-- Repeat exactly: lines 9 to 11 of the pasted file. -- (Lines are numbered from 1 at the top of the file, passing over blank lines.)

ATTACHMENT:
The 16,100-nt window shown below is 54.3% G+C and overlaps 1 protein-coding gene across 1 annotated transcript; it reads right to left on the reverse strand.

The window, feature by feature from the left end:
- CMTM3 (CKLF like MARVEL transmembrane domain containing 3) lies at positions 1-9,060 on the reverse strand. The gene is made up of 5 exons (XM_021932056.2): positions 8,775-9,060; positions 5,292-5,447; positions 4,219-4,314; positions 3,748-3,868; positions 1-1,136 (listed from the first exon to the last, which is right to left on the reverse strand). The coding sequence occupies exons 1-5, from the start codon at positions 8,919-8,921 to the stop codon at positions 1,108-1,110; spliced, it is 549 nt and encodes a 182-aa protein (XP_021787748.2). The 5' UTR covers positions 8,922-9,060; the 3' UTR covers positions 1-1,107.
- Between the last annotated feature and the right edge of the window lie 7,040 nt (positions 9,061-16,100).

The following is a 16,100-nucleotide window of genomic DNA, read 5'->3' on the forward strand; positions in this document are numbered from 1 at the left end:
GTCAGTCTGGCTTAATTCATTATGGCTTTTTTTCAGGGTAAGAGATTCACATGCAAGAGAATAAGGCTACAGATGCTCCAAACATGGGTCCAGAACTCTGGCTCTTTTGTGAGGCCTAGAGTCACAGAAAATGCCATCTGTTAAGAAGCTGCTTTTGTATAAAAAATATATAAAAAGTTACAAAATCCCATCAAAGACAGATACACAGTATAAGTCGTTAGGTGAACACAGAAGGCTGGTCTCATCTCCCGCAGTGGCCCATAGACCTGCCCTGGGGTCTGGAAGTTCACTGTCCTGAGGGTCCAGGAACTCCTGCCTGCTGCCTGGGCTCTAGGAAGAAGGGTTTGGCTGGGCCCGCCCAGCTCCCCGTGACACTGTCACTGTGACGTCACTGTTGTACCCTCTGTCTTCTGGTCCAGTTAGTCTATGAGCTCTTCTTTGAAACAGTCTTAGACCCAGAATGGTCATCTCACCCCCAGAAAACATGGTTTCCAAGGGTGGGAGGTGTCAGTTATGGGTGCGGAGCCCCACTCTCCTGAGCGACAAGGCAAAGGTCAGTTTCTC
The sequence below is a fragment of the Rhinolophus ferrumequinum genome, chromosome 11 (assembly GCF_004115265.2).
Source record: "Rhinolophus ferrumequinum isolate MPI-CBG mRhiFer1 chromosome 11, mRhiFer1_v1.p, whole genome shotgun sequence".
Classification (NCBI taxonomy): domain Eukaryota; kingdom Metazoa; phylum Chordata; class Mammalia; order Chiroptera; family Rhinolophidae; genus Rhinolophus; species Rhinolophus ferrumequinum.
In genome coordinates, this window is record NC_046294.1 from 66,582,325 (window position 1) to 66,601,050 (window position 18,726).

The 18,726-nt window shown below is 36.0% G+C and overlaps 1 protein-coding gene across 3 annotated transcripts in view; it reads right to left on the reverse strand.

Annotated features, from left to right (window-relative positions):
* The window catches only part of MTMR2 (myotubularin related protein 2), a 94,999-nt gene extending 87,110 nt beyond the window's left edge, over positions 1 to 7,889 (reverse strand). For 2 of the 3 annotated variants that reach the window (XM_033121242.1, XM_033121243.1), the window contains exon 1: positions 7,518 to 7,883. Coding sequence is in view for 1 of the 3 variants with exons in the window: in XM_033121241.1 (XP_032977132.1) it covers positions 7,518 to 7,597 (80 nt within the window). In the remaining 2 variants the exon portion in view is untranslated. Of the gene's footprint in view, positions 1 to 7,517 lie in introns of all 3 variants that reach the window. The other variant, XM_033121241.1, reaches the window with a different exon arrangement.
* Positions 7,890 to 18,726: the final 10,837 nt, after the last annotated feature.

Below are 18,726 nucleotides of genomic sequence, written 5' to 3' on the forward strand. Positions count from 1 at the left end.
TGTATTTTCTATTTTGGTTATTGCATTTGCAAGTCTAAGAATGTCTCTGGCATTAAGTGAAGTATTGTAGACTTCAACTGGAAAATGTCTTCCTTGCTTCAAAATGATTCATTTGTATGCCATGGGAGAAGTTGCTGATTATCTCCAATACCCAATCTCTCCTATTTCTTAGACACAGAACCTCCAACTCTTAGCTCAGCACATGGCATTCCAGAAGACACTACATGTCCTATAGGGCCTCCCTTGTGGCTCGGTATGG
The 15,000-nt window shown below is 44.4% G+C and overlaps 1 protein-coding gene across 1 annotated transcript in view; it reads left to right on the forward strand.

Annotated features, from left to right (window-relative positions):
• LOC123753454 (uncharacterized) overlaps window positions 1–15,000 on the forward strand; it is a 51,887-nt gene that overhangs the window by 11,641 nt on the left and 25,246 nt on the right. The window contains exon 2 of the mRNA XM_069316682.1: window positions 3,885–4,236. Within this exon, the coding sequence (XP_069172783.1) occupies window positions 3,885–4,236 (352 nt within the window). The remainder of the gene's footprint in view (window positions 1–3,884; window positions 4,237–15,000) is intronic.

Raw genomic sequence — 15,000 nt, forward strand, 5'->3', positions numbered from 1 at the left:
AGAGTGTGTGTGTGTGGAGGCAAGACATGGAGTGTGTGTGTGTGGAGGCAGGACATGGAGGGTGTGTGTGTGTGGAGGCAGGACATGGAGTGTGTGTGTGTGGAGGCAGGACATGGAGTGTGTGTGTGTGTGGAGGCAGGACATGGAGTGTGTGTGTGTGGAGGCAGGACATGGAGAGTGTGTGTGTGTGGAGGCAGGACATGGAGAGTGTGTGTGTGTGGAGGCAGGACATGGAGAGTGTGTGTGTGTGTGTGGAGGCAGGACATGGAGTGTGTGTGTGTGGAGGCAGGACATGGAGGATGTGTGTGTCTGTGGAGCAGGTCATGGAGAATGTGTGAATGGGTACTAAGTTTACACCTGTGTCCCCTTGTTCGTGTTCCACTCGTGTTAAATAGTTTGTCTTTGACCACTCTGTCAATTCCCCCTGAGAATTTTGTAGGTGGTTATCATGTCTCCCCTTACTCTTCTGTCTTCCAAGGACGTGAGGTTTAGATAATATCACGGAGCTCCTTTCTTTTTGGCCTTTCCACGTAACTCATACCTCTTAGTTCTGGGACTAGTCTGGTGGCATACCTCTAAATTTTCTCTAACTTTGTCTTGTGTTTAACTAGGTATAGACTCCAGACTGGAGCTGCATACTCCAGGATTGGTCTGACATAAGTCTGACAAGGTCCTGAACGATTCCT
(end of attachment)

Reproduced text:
Classification (NCBI taxonomy): domain Eukaryota; kingdom Metazoa; phylum Chordata; class Mammalia; order Chiroptera; family Rhinolophidae; genus Rhinolophus; species Rhinolophus ferrumequinum.
In genome coordinates, this window is record NC_046294.1 from 66,582,325 (window position 1) to 66,601,050 (window position 18,726).

The 18,726-nt window shown below is 36.0% G+C and overlaps 1 protein-coding gene across 3 annotated transcripts in view; it reads right to left on the reverse strand.